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Losing My Brother

The experience of loss is one of our most powerful and indelible human experiences. Here is my journal entry from August 24, 2010 on the loss of my brother, Ross:

I am en route to the memorial service for my brother, Ross. He died Friday night.

All of my years are gathered up in his years. He’s been there all of my 73 years.

He’s four and a half years older than me. I remember the first night after his departure for college. The bedroom we shared was filled with emptiness. I feel that emptiness again, keenly, in this moment. A part of me is suddenly gone.

A brother. This is different. Different from the deaths of Mother and Dad. I wonder how…and why.

I’m never prepared for death’s finality. It grips me now with such powerful force. Something has decisively happened to my soul. Something has clanged shut.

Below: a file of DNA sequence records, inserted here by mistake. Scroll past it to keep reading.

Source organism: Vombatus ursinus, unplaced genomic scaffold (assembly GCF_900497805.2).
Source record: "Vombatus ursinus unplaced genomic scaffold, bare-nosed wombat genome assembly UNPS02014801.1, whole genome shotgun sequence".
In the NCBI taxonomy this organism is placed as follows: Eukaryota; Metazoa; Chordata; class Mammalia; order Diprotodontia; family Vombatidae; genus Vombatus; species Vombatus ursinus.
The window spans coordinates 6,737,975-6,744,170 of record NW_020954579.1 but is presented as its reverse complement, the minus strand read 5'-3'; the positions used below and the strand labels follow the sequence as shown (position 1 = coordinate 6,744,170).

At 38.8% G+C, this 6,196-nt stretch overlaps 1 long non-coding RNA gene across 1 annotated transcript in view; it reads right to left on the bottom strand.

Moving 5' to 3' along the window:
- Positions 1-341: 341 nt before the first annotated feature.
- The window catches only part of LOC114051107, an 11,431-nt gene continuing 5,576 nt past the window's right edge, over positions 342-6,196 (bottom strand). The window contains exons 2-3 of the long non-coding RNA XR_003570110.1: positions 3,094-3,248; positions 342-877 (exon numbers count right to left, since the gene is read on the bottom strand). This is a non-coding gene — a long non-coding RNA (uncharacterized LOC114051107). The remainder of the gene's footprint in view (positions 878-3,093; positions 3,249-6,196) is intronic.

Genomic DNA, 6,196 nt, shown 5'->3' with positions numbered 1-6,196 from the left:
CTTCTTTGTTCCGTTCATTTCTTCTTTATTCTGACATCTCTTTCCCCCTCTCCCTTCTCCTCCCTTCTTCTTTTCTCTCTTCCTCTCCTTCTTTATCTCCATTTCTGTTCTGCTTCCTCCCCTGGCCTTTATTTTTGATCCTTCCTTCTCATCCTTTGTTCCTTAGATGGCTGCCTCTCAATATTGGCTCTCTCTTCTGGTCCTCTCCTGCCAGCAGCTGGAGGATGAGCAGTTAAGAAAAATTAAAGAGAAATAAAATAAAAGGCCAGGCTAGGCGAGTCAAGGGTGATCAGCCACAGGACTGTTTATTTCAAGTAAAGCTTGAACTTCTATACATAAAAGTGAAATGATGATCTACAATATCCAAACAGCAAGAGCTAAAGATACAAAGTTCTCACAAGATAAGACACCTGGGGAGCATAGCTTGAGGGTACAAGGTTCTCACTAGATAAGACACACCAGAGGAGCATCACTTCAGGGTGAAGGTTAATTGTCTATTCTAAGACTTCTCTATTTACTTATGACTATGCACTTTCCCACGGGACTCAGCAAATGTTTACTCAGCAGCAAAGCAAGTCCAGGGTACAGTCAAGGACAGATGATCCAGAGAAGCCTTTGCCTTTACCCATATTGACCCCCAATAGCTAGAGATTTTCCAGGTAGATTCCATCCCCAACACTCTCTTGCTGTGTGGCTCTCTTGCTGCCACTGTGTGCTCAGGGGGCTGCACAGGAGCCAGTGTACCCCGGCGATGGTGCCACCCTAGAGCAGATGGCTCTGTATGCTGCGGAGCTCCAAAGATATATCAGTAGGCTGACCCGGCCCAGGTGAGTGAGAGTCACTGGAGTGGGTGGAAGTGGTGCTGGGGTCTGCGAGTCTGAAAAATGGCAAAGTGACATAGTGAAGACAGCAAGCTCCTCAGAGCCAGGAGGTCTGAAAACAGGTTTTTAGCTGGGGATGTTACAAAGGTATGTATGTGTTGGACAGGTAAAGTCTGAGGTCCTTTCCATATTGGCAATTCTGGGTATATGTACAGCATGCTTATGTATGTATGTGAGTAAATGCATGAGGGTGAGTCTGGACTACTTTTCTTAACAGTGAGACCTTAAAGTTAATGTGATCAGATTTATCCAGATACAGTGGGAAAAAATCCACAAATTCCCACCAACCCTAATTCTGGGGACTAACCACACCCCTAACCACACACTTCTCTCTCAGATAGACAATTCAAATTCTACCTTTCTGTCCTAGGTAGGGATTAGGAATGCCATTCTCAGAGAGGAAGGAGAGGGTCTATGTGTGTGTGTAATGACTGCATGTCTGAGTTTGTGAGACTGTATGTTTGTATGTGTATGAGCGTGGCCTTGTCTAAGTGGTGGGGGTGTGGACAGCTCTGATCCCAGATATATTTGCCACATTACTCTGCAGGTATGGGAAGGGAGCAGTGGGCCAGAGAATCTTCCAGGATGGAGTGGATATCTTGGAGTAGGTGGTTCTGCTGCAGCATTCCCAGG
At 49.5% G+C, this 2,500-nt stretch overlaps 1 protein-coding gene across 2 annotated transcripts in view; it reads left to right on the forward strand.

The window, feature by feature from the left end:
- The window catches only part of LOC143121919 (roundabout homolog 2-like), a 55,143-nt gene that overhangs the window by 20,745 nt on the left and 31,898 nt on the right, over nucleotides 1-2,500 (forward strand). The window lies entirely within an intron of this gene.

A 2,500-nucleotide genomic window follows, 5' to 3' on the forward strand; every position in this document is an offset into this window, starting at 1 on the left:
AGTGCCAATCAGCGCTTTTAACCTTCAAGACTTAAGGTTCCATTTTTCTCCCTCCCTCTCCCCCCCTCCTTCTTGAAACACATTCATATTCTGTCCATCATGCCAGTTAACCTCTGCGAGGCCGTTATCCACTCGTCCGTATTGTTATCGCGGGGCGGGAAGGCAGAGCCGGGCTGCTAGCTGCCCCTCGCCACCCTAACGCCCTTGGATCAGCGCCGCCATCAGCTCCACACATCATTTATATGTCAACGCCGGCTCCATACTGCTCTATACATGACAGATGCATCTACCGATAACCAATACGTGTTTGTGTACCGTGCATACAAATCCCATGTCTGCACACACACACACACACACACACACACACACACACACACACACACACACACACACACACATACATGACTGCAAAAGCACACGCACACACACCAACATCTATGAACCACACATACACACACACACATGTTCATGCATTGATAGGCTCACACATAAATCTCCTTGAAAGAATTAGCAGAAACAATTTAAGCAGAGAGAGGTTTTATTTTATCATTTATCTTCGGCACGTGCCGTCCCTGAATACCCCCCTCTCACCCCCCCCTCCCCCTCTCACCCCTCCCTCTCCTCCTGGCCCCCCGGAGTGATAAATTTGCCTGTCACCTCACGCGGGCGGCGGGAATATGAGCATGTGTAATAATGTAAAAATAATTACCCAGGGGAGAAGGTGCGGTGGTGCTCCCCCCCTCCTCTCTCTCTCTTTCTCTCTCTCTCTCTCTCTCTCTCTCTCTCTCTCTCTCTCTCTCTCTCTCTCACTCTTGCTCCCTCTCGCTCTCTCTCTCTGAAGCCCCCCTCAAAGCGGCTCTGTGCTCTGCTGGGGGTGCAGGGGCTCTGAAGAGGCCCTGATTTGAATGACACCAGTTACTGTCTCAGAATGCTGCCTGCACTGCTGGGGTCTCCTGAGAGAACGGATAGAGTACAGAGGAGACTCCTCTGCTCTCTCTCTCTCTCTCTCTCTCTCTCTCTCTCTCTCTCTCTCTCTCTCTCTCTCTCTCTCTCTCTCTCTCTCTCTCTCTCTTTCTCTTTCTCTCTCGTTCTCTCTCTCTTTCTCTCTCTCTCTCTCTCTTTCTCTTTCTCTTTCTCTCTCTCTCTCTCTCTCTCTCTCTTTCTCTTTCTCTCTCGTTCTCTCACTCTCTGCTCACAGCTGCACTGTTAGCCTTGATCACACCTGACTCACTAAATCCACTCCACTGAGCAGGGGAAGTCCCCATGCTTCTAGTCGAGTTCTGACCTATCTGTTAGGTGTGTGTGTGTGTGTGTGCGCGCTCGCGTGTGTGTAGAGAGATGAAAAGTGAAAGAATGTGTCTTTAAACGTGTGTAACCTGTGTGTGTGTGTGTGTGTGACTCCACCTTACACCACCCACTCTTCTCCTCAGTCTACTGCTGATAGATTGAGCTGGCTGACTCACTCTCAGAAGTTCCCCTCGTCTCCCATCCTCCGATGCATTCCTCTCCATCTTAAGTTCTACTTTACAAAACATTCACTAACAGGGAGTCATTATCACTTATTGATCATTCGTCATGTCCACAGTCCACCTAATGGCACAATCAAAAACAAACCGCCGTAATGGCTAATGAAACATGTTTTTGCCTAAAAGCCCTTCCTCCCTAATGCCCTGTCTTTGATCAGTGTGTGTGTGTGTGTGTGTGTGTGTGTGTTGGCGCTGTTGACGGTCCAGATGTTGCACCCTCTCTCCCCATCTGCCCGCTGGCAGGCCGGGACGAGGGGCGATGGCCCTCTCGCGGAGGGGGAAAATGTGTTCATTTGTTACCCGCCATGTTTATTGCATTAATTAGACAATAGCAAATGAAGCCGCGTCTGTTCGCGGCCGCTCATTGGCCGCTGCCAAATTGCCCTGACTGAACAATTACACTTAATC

Final. Final. Finality. Against this finality I am completely, totally powerless.

Not another word. Never another look. A part of me that has responded to my brother – to his voice, to his look, to his touch – will never respond again. What is this?

How profoundly mysterious are the bonds of life.

Two of my siblings are left – Roberta and John. What a vacancy now exists among us.

Yet, we will love.


    My name, Landon, means “from the long hill.” I started my life in the hills of West Virginia. As a boy I kept climbing those long hills so I could see farther. After a lifetime of journeys and many climbs, I can now see much better, see so much more.

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